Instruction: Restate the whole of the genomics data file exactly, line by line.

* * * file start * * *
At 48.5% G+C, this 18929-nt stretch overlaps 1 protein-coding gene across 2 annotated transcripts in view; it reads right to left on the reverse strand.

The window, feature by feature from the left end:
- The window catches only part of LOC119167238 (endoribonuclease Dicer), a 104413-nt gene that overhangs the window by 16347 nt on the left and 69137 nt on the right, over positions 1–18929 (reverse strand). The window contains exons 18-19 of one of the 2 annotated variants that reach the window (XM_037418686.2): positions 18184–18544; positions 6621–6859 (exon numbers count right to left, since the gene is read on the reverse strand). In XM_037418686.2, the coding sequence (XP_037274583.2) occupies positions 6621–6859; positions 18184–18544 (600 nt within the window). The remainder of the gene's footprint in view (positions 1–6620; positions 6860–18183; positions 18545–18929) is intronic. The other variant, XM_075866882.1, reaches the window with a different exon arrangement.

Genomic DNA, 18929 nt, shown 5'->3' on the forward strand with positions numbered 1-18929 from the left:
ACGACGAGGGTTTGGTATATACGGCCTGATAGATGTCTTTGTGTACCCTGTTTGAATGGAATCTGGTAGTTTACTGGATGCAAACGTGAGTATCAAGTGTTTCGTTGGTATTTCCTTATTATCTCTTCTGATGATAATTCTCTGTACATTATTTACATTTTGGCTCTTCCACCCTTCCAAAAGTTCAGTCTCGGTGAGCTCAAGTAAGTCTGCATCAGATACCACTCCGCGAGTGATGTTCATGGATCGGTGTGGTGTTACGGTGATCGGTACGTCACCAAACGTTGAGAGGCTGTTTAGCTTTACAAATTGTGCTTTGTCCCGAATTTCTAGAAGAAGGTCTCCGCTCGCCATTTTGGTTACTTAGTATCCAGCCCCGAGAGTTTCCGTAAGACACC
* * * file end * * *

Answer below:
At 48.5% G+C, this 18929-nt stretch overlaps 1 protein-coding gene across 2 annotated transcripts in view; it reads right to left on the reverse strand.

The window, feature by feature from the left end:
- The window catches only part of LOC119167238 (endoribonuclease Dicer), a 104413-nt gene that overhangs the window by 16347 nt on the left and 69137 nt on the right, over positions 1–18929 (reverse strand). The window contains exons 18-19 of one of the 2 annotated variants that reach the window (XM_037418686.2): positions 18184–18544; positions 6621–6859 (exon numbers count right to left, since the gene is read on the reverse strand). In XM_037418686.2, the coding sequence (XP_037274583.2) occupies positions 6621–6859; positions 18184–18544 (600 nt within the window). The remainder of the gene's footprint in view (positions 1–6620; positions 6860–18183; positions 18545–18929) is intronic. The other variant, XM_075866882.1, reaches the window with a different exon arrangement.

Genomic DNA, 18929 nt, shown 5'->3' on the forward strand with positions numbered 1-18929 from the left:
ACGACGAGGGTTTGGTATATACGGCCTGATAGATGTCTTTGTGTACCCTGTTTGAATGGAATCTGGTAGTTTACTGGATGCAAACGTGAGTATCAAGTGTTTCGTTGGTATTTCCTTATTATCTCTTCTGATGATAATTCTCTGTACATTATTTACATTTTGGCTCTTCCACCCTTCCAAAAGTTCAGTCTCGGTGAGCTCAAGTAAGTCTGCATCAGATACCACTCCGCGAGTGATGTTCATGGATCGGTGTGGTGTTACGGTGATCGGTACGTCACCAAACGTTGAGAGGCTGTTTAGCTTTACAAATTGTGCTTTGTCCCGAATTTCTAGAAGAAGGTCTCCGCTCGCCATTTTGGTTACTTAGTATCCAGCCCCGAGAGTTTCCGTAAGACACC